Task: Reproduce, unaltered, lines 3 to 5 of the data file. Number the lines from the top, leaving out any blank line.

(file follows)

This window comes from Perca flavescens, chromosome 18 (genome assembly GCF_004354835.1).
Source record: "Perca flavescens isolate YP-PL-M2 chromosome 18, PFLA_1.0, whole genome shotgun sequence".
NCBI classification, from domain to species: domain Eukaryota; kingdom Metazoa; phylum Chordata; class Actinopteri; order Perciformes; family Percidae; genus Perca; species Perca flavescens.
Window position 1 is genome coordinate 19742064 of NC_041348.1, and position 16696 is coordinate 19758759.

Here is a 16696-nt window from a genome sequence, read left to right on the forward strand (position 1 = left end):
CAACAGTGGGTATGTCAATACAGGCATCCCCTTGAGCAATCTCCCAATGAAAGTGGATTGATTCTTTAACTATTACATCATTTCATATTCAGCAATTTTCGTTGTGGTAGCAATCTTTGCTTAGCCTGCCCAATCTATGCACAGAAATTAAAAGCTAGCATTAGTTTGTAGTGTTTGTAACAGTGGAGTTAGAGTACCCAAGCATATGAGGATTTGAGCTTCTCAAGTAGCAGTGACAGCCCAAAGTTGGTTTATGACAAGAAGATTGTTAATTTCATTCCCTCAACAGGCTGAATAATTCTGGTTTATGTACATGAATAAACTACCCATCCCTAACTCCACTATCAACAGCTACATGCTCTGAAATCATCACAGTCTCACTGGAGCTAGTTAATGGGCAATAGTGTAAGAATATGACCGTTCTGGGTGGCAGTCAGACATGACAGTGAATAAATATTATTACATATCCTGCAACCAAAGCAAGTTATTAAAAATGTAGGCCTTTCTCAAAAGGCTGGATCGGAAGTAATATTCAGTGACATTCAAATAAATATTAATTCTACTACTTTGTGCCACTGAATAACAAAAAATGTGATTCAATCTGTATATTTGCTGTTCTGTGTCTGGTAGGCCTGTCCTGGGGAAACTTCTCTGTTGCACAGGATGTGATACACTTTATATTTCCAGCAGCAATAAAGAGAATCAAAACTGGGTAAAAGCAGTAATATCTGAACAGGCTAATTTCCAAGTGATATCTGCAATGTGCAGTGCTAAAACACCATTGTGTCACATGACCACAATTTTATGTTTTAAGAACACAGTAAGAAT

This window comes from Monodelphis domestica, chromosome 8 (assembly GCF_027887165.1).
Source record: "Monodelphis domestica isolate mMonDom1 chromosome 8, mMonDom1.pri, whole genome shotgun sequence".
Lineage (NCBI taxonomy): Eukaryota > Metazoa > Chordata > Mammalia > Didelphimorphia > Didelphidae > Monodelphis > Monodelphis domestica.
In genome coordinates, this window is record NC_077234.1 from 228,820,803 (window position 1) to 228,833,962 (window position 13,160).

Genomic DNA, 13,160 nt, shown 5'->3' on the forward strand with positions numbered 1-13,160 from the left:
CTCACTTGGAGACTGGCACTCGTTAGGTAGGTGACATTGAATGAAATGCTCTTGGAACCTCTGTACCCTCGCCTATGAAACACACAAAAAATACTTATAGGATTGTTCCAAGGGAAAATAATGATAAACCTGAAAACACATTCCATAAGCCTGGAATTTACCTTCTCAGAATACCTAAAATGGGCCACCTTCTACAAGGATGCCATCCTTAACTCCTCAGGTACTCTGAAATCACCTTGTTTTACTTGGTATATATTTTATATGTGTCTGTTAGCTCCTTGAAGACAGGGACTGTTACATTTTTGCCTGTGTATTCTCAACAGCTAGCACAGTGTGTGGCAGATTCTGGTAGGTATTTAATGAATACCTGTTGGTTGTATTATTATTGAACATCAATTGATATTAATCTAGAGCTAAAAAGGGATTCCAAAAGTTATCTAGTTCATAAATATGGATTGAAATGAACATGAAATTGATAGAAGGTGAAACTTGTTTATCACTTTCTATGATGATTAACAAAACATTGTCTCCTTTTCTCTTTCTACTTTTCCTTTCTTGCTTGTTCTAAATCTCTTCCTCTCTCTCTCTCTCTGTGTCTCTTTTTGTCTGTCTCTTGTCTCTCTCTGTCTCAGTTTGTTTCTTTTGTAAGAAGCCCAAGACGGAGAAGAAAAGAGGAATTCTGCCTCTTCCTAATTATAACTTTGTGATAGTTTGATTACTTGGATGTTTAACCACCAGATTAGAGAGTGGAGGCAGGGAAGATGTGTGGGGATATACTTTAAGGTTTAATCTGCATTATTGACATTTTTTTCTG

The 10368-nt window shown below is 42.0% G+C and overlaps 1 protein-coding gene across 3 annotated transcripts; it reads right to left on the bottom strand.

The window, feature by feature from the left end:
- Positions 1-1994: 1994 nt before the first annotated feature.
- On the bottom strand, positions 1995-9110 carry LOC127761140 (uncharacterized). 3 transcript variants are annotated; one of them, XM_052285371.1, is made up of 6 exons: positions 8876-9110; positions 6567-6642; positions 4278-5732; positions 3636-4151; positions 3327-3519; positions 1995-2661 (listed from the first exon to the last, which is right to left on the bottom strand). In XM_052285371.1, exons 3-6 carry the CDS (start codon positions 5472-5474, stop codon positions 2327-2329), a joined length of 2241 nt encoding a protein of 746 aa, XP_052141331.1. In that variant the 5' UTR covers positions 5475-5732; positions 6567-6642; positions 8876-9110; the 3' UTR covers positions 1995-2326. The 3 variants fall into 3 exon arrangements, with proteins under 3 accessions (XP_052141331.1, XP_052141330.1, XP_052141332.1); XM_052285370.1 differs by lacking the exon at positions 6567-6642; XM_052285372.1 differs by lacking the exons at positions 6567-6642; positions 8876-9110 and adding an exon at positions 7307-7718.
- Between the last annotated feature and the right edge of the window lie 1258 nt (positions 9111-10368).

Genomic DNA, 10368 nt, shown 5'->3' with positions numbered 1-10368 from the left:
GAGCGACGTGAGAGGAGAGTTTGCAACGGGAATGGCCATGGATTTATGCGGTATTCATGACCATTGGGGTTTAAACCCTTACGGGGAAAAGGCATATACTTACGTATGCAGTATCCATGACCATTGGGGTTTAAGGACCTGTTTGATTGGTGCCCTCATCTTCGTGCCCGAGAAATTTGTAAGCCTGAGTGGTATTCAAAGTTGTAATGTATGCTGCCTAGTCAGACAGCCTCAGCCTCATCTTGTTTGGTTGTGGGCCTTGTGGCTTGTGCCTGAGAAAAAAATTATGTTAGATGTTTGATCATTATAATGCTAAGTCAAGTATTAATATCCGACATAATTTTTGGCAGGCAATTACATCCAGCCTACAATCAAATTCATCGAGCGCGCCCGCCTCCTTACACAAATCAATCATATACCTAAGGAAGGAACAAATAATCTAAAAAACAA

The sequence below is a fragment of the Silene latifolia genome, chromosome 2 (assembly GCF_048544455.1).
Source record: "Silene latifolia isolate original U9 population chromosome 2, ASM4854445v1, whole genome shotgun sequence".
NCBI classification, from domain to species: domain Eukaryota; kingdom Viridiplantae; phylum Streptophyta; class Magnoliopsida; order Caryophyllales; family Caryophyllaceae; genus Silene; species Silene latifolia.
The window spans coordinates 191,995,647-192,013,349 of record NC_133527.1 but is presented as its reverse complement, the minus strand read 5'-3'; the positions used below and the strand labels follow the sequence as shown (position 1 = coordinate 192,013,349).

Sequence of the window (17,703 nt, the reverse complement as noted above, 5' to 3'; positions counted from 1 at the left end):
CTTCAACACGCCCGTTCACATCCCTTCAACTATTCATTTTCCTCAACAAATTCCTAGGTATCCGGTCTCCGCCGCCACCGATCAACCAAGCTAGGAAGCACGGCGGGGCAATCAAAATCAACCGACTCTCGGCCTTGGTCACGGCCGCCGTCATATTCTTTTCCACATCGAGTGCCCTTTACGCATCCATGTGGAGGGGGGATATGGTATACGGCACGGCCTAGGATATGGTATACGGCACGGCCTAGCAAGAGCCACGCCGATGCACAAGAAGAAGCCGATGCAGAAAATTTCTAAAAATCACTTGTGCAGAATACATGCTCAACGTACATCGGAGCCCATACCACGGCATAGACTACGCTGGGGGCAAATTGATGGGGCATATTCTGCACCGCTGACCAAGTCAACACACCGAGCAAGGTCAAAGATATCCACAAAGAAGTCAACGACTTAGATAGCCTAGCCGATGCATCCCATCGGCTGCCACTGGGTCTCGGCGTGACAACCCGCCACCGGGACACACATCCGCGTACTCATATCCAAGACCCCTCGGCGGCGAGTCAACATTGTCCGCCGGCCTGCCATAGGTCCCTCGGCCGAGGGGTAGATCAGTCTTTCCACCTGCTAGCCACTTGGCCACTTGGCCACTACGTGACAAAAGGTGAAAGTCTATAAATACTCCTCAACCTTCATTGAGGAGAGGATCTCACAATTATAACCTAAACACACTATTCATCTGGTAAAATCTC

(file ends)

NCBI classification, from domain to species: domain Eukaryota; kingdom Metazoa; phylum Chordata; class Actinopteri; order Perciformes; family Percidae; genus Perca; species Perca flavescens.
Window position 1 is genome coordinate 19742064 of NC_041348.1, and position 16696 is coordinate 19758759.

Here is a 16696-nt window from a genome sequence, read left to right on the forward strand (position 1 = left end):